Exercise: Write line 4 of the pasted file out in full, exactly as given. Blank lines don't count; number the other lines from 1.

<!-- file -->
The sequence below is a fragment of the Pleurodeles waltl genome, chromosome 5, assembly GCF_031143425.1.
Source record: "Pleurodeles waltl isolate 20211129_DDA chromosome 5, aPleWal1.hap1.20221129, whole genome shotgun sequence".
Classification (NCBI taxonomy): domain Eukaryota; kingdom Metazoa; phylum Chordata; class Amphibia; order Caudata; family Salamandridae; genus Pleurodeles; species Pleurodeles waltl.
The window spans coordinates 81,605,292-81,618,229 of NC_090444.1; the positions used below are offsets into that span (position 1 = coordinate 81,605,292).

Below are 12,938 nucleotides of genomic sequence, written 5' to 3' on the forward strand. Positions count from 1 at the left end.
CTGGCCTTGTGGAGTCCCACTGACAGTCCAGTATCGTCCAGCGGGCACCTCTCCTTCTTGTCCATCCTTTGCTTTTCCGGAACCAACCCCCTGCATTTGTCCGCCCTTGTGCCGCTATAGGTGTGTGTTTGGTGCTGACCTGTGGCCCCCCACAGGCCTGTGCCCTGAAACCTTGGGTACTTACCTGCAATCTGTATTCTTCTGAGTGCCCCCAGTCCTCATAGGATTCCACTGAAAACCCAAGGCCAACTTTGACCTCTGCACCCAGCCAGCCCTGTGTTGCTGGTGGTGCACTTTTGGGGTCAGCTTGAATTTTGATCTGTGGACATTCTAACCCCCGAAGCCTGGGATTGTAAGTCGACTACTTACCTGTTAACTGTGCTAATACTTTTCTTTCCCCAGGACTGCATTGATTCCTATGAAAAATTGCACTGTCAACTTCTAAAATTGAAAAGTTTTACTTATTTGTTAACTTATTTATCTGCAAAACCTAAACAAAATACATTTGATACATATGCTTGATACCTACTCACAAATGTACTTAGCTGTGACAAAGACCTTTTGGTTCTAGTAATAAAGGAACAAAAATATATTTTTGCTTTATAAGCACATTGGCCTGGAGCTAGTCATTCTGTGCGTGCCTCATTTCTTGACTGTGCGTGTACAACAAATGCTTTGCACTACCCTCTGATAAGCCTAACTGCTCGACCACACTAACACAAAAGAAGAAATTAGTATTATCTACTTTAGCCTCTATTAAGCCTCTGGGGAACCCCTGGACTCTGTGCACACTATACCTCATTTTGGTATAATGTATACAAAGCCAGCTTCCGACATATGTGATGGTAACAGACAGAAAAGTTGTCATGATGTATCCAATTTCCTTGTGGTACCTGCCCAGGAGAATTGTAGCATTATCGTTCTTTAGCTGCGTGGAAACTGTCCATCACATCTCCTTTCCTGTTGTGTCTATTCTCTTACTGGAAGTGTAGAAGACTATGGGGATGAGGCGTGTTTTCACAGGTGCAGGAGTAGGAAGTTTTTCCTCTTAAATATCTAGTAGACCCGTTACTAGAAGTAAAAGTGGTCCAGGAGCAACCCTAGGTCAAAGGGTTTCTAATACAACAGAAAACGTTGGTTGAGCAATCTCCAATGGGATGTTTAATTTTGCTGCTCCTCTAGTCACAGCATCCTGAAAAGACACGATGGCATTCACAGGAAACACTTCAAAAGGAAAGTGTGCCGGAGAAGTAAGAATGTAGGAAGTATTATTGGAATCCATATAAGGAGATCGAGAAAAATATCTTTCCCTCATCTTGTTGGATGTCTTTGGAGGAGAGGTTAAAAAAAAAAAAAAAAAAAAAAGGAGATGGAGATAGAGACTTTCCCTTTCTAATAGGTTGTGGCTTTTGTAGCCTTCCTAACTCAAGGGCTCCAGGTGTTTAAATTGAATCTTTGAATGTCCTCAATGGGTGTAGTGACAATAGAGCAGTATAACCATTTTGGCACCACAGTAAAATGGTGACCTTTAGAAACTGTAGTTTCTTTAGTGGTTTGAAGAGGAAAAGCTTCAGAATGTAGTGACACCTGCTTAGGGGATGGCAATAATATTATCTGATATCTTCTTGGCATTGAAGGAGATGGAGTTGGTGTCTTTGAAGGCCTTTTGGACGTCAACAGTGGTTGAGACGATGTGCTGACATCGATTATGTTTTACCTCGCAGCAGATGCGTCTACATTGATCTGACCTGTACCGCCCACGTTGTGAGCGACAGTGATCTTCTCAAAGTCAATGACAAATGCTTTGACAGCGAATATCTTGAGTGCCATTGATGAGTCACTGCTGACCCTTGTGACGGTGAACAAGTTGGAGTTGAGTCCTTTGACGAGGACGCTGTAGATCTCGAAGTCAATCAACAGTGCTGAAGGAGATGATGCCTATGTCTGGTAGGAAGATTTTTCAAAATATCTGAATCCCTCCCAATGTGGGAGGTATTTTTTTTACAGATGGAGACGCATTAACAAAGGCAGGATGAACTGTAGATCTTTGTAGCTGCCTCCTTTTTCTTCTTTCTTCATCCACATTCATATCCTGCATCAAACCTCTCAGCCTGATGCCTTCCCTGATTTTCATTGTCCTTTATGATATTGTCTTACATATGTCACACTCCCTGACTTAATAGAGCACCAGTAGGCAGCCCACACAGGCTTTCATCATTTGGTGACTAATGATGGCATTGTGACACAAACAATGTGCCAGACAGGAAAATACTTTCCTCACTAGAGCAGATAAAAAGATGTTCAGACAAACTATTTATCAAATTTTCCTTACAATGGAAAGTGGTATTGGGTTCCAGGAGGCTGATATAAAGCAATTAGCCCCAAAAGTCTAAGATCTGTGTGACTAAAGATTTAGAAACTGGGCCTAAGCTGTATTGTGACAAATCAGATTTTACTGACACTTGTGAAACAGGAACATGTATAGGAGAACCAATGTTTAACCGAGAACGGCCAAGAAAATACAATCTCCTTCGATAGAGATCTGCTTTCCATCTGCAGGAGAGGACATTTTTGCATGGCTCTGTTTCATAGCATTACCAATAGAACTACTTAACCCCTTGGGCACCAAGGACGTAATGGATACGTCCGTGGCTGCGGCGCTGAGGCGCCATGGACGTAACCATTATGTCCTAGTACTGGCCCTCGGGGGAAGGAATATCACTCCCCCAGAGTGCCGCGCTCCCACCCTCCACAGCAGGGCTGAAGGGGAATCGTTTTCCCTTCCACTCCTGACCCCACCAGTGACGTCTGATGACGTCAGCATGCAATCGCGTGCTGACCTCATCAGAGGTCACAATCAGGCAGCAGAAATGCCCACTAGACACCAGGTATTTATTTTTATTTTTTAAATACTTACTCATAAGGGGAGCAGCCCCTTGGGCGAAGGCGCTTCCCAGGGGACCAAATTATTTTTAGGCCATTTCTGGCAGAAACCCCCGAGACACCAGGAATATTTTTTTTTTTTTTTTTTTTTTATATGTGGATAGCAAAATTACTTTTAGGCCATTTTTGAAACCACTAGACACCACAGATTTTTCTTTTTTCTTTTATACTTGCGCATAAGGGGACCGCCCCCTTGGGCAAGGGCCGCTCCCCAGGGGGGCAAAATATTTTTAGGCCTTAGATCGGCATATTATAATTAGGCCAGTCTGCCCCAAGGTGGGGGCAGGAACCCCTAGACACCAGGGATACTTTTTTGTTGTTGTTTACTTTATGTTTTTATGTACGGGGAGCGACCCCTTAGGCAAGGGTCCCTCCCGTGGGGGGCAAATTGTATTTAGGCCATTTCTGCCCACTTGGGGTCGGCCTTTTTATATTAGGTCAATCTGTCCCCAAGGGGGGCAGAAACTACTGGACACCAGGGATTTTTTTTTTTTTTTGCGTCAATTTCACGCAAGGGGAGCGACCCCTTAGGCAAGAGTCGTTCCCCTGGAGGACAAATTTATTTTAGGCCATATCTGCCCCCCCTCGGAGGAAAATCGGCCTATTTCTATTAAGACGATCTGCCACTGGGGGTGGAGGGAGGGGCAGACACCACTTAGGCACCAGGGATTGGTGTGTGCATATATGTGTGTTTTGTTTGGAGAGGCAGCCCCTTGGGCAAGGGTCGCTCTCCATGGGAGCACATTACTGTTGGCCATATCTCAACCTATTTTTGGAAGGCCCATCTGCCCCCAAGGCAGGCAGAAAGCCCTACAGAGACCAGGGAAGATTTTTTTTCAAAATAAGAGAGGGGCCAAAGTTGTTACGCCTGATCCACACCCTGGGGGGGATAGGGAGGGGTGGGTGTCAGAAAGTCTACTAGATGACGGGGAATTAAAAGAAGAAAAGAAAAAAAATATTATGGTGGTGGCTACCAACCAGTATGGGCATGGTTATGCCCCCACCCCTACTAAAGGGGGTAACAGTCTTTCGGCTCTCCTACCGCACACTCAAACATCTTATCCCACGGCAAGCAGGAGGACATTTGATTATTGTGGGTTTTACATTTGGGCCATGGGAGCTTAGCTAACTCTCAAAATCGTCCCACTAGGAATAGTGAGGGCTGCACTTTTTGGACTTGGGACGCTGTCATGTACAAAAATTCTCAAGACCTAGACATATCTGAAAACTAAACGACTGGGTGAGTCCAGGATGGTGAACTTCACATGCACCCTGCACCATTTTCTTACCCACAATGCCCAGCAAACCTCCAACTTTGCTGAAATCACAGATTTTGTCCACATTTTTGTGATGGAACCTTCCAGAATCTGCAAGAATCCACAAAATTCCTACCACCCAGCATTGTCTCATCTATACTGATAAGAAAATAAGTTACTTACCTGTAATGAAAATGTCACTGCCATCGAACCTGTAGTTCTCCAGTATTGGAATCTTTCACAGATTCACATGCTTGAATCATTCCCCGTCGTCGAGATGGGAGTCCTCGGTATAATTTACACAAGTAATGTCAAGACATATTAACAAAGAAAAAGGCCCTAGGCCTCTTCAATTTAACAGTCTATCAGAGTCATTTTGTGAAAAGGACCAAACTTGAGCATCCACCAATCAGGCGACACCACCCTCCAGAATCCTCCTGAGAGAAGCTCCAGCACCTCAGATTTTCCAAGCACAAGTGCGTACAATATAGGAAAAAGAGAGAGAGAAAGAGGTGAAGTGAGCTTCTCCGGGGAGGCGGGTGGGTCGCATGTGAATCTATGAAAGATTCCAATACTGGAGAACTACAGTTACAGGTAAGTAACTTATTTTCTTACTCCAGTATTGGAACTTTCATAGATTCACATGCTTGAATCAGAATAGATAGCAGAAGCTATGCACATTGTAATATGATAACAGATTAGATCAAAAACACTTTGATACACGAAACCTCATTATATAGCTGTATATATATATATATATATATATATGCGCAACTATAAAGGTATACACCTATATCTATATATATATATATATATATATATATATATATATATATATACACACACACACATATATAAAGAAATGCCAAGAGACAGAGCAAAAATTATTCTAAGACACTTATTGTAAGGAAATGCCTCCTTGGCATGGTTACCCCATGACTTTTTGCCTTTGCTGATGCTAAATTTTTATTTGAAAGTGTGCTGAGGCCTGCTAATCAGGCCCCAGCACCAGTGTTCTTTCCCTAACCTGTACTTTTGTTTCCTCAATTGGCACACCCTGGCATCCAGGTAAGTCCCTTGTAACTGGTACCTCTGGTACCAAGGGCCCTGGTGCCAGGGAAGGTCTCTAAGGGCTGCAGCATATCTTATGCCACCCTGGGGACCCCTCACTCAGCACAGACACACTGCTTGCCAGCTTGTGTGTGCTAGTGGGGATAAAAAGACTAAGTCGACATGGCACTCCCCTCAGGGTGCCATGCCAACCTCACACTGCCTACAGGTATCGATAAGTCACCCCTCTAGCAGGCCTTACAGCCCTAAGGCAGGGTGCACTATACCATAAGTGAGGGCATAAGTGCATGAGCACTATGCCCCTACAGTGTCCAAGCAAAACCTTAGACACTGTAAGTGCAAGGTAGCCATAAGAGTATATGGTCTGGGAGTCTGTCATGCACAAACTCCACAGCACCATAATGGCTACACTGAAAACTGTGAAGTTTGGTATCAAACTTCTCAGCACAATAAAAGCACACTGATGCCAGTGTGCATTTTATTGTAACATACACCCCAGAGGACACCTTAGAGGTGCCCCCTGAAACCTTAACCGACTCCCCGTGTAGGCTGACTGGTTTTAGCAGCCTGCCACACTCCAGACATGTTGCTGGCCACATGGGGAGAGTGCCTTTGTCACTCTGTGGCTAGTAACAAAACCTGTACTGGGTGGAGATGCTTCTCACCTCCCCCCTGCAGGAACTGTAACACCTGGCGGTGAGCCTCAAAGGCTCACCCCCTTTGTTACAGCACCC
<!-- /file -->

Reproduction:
The window spans coordinates 81,605,292-81,618,229 of NC_090444.1; the positions used below are offsets into that span (position 1 = coordinate 81,605,292).